An overview of some of the more significant weather events of 2015, using satellite data, including data from Meteosat and Metop.
14 November 2020
31 December 2015
By Jochen Kerkmann and Sancha Lancaster (EUMETSAT)
2015 was the 39th consecutive year of above average global temperatures and the warmest on record. Combined land and ocean temperatures in 2015 averaged 0.90 °C above the long-term mean (Credit: National Centers for Environmental Information (NEIC)).
Warm and dry conditions
In Europe the above average temperatures turned into recurring heatwaves which caused droughts in central and eastern parts in Summer 2015.
The cumulative effect of persistent heatwaves, with long episodes without rain, caused serious problems for people, agriculture, and industry.
Comparing the 10 days aggregation of the NDVI (Normalised Difference Vegetation Index) product for 31 August 2014 and 31 August 2015 (Figure 1), a huge difference in vegetation cover could be seen for most of Europe. This product estimates the land surface characteristics derived from satellite data. It uses reflectances from the SEVIRI Level 1.5 image data for the VIS0.6 µm and the VIS0.8 µm channels.
In Figure 1, below, the blue areas have dense and healthy vegetation cover, while red means no vegetation or very dry vegetation.
Due to the hot summer and consequent dry soil, there were also a number of fires on the Iberian Peninsula in Spain, from 6-11 August.
On Figure 2, the Meteosat-10 High Resolution Visible and Near-Infrared composite image the number of hot spots shows that on some days there was almost simultaneous occurrence of fires at considerable distances from each other.
Weather patterns in the summer also contributed to the transport of smoke from fires in Canada to as far as Russia. Smoke started to move eastwards on 9 June, due to the heat from wildfires in western parts of Canada taking the ash high up into the atmosphere, where it got caught in upper-level winds.
The smoke travelled over parts of the US, Wisconsin, Michigan, Indiana, Ohio, and West Virginia, before reaching the Mid-Atlantic states on 10 June where it stayed in the lower atmosphere and was visible from the ground as haze.
By 13 June the smoke caught in the upper atmosphere, travelled over the Atlantic and could be seen in Meteosat-10 Natural Colour RGB imagery (Figure 3) as a blue/cyan coloured ribbon moving over northern Scotland, along the Norwegian coast, over Finland, then towards Russia.
At the end of the year the continuing drier and warmer than average conditions led to a striking lack of snow pack over the Alps. A comparison of the Meteosat-10 Natural Colour RGB from 20 December in 2015 and 2014 (Figure 4) clearly shows the lack of snow in the Dolomites and in the southern French Alps.
In 2015, for the first time, the UK Met Office and Met Éireann began naming Atlantic storms. Coincidentally, in late autumn a succession of six Atlantic storms brought exceptional rainfall to parts of the UK and Ireland, causing widespread severe flooding to many towns and cities.
Storm Desmond on 5 December set a new UK record when 341mm of rain fell in 24-hours at Honister Pass, Cumbria. There was further severe flooding in Ireland and northern UK around Christmas and New Year associated with storms Eva and Frank.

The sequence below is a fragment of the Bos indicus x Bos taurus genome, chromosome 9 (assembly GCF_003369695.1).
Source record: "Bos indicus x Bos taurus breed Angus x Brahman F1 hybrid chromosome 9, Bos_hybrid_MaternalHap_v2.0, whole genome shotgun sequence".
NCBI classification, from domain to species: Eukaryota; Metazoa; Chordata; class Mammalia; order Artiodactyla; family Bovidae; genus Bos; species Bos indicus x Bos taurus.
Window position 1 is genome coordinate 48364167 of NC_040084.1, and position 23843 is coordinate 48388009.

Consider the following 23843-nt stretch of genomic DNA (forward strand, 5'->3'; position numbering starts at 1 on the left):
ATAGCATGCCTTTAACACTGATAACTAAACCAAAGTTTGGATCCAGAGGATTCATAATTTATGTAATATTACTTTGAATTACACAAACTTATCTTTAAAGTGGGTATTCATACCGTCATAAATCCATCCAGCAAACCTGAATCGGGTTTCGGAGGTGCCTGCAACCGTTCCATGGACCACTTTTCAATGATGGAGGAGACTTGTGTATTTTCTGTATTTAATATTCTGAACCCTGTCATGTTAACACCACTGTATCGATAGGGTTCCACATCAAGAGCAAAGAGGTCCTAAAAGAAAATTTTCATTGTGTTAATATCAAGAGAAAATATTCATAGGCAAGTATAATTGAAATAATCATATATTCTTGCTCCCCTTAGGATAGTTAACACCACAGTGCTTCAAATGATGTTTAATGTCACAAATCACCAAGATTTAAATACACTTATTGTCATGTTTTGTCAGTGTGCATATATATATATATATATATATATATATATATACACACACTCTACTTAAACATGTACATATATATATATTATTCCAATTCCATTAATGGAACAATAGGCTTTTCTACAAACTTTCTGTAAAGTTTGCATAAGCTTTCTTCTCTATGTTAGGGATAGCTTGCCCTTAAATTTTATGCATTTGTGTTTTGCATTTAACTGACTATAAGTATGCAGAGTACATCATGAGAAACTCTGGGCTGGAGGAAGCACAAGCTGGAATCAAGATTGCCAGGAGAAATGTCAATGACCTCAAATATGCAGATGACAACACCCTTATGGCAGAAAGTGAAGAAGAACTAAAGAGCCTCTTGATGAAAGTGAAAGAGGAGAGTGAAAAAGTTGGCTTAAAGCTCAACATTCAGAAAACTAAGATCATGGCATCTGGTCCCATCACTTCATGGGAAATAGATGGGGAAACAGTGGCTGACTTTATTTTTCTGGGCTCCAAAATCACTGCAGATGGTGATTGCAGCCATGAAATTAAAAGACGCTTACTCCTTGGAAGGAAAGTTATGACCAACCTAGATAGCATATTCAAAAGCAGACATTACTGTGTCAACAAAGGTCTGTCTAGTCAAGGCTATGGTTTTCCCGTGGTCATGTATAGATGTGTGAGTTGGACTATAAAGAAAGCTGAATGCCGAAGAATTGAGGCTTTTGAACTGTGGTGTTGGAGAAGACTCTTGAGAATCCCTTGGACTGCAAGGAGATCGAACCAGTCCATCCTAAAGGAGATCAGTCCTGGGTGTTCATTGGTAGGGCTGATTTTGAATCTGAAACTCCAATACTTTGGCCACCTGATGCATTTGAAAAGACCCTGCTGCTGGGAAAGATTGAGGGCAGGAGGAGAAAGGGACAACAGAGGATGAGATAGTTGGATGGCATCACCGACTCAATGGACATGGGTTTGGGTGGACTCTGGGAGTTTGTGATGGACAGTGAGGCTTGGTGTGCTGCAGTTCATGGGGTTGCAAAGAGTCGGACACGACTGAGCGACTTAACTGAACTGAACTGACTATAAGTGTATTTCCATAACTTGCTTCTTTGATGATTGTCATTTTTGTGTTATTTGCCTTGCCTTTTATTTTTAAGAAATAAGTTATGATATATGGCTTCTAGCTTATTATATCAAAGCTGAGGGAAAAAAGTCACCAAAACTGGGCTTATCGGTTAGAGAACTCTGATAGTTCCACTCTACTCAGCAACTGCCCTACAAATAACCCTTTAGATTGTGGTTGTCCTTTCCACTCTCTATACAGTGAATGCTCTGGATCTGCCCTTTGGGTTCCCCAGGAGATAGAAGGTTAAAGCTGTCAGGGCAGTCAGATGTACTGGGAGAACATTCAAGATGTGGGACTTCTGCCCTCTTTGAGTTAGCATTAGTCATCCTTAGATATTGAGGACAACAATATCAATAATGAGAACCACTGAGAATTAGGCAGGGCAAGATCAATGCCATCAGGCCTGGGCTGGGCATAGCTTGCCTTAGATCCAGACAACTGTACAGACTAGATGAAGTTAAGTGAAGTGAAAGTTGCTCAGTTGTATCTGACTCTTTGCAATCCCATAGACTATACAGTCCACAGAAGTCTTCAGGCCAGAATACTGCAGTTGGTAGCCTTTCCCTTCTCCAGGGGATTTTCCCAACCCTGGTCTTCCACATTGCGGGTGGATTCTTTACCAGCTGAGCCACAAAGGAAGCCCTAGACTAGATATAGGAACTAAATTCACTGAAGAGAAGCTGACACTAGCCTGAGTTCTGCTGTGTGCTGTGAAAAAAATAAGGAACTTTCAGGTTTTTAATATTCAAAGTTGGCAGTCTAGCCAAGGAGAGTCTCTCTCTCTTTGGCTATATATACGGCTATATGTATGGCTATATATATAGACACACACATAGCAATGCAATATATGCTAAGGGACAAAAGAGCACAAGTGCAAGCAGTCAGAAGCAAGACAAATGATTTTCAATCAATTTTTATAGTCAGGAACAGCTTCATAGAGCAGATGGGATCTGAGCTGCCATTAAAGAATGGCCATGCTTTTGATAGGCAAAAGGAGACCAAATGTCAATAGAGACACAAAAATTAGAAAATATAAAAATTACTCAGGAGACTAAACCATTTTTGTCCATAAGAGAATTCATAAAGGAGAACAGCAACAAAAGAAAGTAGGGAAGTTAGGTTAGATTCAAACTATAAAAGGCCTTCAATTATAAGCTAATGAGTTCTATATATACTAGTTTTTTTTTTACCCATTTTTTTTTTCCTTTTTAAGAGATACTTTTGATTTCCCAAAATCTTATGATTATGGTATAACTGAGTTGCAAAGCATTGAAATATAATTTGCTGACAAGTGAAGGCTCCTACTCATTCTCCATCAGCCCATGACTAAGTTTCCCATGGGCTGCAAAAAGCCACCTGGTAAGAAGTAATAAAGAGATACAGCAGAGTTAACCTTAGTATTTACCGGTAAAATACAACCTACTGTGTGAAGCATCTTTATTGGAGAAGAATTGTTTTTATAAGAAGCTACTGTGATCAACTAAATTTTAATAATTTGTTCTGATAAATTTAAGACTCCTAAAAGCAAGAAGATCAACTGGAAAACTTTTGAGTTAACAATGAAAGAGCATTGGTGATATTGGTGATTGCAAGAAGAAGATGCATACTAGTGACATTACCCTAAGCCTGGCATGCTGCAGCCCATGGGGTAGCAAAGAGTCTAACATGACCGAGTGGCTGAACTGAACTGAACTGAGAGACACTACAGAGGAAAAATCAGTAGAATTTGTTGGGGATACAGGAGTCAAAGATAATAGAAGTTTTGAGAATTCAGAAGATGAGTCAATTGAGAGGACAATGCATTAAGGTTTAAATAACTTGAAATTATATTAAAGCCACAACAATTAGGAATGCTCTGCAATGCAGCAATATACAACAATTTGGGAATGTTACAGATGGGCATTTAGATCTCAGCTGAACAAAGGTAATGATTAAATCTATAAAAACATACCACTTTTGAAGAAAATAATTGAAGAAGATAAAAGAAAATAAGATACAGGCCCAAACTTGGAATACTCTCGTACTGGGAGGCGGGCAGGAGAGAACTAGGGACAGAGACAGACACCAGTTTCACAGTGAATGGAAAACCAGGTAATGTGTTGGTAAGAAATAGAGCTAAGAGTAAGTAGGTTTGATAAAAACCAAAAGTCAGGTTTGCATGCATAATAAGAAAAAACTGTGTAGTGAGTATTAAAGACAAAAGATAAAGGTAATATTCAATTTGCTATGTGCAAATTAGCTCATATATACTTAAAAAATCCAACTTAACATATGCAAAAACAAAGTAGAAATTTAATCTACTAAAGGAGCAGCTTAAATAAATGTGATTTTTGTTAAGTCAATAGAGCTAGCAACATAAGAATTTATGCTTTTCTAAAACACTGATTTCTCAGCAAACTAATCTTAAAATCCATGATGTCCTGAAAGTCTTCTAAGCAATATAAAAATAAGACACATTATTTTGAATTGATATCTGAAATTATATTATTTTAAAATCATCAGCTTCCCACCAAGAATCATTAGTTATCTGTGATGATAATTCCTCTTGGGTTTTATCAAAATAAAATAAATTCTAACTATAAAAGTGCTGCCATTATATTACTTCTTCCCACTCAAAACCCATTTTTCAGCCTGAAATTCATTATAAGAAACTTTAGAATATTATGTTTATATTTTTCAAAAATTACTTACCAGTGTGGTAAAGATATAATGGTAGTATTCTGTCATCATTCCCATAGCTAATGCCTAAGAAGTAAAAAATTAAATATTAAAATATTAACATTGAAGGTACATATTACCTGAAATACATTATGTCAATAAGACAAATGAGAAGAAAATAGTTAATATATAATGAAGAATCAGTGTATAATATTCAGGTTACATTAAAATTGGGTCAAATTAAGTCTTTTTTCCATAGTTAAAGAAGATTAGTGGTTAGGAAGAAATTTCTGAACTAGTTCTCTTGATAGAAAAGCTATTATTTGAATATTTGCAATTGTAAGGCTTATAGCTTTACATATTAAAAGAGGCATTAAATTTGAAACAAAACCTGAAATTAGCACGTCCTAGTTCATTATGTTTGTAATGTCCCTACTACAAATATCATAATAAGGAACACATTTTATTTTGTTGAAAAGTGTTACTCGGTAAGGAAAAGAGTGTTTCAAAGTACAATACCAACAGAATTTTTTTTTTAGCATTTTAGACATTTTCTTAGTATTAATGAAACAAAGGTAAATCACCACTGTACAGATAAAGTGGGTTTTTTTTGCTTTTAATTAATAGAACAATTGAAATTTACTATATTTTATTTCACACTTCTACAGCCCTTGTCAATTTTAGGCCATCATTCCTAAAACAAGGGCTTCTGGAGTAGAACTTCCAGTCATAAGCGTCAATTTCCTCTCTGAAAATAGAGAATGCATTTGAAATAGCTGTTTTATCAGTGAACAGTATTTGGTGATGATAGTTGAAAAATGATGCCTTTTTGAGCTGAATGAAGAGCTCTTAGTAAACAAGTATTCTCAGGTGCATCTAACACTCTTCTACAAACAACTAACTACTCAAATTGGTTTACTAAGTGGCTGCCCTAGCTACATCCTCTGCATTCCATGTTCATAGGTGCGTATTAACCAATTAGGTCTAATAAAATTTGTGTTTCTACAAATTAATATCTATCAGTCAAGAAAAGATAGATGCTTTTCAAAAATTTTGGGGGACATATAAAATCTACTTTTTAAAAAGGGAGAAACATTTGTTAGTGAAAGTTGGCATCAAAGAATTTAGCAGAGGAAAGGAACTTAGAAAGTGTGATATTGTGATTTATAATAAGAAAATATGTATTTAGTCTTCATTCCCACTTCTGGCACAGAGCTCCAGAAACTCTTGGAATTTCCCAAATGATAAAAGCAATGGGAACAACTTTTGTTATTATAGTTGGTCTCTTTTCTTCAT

Using Meteosat imagery both weather services were able to successful track the progress of the Atlantic storms and issue timely warnings to the public and relevant authorities.
The Meteosat-10 Airmass RGB image, 04 December 00:00 UTC (Figure 5), shows Storm Desmond southwest of Iceland. At that time it had a central pressure of 976 hPa.
In early September, Menorca suffered its worst storm in 33 years when a large convective system brought severe storms to the Balearics and Italy. One of the most severe cells also brought tennis ball-sized hail to parts of Naples.
The Meteosat-10 infrared image from 05 Sept 09:00 UTC (Figure 6) shows the cold-ring-shape storm that developed over the Mediterranean Sea close to Naples.
A number of unusual Tropical Cyclones formed in the North Indian Ocean in 2015. It is more unusual for cyclones in this basin to pass along the Gulf of Eden and make landfall in Yemen.
However, first Tropical Cyclone Ashobaa made landfall in June, then in late October/early November Tropical Cyclone Chapala hit Yemen, followed days later by Tropical Cyclone Megh.
Ashobaa formed over the Indian Ocean, then headed towards Oman in early June. The island of Masirah (off the east coast of Oman) received 239.4 mm of rain during the three days that Ashobaa affected the country.
Metop has microwave instruments that are important for tropical cyclone monitoring, in particular for finding the centre of a tropical cyclone.
Figure 7 shows the Metop-A AVHRR infrared image from 9 June 05:29 UTC and compares it to the 89 GHz image from the Microwave Humidity Sounder (MHS). The centre of the cyclone is not visible on the AVHRR image, but clearly appears on the MHS image.
Later in 2015 both Tropical Cyclone Chapala and Tropical Cyclone Megh caused widespread damage, extensive flooding and more than a dozen deaths. At Category 3, Tropical Cyclone Chapala was one of the strongest cyclones to ever hit Yemen.
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